Although there have been remarkable achievements in this area, there is room for more progress and to involve more citizens.  First, citizens’ awareness of their involvement in budget decision-making is key for their active participation, without which the introduction of PB will remain a formality. Therefore it would be useful to broaden the information campaign and raise awareness about the PB mechanisms, its opportunities and benefits. That would further incentivize citizens to participate in the budgeting process.  

Furthermore, it is also important to improve budget literacy and thus empower citizens to participate in all stages of the budget process. The system is more efficient when communities understand the importance of not just submitting proposals, but also discussing them, and insisting on public control.  To strengthen the role of civil society in monitoring the implementation of projects funded through participatory budgeting as well as to make them more inclusive, training programmes can be supplemented with educational modules targeting women, youth, vulnerable segments of the population and other marginalized groups. To institutionalize the process, it is important to develop guidelines and training courses on participatory budgeting, train the trainers, and through awareness raising campaigns disseminate good practices.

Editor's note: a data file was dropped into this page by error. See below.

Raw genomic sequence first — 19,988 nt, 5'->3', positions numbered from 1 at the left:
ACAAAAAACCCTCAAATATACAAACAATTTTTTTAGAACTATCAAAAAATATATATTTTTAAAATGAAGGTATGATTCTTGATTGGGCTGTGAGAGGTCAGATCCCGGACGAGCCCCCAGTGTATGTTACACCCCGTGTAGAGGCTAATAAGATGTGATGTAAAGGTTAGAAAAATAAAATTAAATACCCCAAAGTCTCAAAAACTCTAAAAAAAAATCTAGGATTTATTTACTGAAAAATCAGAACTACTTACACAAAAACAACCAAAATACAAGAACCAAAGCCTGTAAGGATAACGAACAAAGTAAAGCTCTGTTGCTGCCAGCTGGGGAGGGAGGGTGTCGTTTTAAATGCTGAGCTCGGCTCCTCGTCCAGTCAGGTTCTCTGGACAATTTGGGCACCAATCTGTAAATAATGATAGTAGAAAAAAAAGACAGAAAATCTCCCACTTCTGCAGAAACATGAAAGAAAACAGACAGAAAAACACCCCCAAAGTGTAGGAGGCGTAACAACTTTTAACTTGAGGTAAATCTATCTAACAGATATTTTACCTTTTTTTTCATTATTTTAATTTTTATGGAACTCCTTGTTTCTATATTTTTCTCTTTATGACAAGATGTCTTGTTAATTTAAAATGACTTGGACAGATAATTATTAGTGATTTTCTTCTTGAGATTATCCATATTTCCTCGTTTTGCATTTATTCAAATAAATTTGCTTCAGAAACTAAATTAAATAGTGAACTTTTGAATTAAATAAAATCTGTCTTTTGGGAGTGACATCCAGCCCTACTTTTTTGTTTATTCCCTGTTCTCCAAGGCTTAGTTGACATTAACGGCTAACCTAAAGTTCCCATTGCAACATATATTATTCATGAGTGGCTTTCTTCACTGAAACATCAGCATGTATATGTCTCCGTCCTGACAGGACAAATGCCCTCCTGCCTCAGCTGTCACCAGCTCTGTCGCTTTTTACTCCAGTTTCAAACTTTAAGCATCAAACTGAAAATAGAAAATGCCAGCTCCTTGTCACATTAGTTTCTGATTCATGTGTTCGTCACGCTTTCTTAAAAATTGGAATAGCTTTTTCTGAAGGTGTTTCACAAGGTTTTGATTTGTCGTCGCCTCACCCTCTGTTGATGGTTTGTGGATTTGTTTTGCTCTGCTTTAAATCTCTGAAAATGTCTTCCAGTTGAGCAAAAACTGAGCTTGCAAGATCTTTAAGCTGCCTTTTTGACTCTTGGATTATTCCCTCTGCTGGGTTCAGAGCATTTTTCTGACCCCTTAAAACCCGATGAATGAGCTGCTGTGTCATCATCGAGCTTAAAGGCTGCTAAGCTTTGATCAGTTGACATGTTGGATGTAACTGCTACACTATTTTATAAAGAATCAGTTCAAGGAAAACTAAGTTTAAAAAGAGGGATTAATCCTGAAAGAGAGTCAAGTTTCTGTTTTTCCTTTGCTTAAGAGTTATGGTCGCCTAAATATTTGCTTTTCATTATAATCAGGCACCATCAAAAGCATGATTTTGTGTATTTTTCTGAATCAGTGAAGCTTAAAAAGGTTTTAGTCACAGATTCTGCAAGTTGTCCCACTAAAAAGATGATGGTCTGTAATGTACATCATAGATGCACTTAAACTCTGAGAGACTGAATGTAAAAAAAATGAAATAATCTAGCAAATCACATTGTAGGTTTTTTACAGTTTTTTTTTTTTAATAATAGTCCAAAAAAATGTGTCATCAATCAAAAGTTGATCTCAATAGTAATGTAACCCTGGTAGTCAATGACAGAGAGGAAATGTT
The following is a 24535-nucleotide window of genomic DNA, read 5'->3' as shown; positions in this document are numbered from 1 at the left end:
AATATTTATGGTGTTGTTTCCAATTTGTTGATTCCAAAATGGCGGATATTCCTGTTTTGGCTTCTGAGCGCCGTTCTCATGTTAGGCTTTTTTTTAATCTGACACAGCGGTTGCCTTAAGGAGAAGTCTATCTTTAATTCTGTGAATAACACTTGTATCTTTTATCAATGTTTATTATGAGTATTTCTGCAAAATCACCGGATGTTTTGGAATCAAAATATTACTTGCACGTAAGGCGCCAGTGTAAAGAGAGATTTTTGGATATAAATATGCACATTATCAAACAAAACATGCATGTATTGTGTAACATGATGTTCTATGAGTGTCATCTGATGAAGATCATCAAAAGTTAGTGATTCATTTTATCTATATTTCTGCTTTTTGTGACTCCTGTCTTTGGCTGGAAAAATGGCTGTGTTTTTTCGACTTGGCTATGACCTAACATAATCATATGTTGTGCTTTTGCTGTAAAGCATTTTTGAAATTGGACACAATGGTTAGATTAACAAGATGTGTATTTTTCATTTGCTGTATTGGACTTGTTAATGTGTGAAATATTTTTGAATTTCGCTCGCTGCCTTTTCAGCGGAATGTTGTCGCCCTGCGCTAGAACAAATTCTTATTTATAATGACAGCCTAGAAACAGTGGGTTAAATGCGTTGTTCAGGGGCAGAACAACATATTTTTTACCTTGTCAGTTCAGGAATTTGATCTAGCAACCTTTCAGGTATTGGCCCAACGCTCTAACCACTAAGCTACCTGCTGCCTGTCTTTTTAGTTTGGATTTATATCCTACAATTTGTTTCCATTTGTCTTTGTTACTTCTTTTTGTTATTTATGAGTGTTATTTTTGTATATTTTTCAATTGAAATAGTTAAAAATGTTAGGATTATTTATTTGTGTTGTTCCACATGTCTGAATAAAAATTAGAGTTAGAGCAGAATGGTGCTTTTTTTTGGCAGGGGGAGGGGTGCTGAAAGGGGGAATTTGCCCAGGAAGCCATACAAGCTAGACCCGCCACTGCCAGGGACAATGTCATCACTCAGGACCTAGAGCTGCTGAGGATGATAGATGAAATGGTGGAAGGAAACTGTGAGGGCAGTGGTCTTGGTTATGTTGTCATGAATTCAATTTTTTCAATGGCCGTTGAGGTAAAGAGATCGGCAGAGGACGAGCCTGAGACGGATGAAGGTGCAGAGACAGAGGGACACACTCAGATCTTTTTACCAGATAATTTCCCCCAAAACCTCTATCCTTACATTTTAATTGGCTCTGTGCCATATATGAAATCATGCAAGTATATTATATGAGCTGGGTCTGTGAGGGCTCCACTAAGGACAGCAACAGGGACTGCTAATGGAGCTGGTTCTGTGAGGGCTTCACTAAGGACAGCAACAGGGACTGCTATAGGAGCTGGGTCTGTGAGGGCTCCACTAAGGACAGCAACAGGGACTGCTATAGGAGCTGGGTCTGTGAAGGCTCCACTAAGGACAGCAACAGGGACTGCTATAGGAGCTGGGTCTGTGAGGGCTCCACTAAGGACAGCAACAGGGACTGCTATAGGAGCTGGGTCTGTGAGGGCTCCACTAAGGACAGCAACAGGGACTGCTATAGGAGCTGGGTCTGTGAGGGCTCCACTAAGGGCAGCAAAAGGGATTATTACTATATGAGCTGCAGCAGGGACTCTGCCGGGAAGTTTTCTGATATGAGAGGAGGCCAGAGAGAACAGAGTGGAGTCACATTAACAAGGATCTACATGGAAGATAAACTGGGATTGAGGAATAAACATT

The proposed measures to raise citizens' awareness and their budget literacy are critical for a proper understanding of the opportunities provided by PB, the citizens’ roles in this process and the value of their voices in promoting projects aimed at solving the most crucial local problems. As evidenced by practice, PB participants, in particular, active citizens interested in promoting their projects fill the information void. When the voting process begins, citizens conduct agitation campaigns in their respective regions. Citizens agitate the public in crowded public spaces for specific projects and collect votes for a small reward. In such a case, citizens may cast their vote (via SMS message) for the project without even knowing what it is about, significantly increasing its chances of success. Only a broad information campaign involving NGOs, training of trainers to assist citizens in developing their projects, and organising meetings with citizens to explain the PB opportunities and the importance of their voices will help increase citizens' responsibility in submitting initiatives and voting.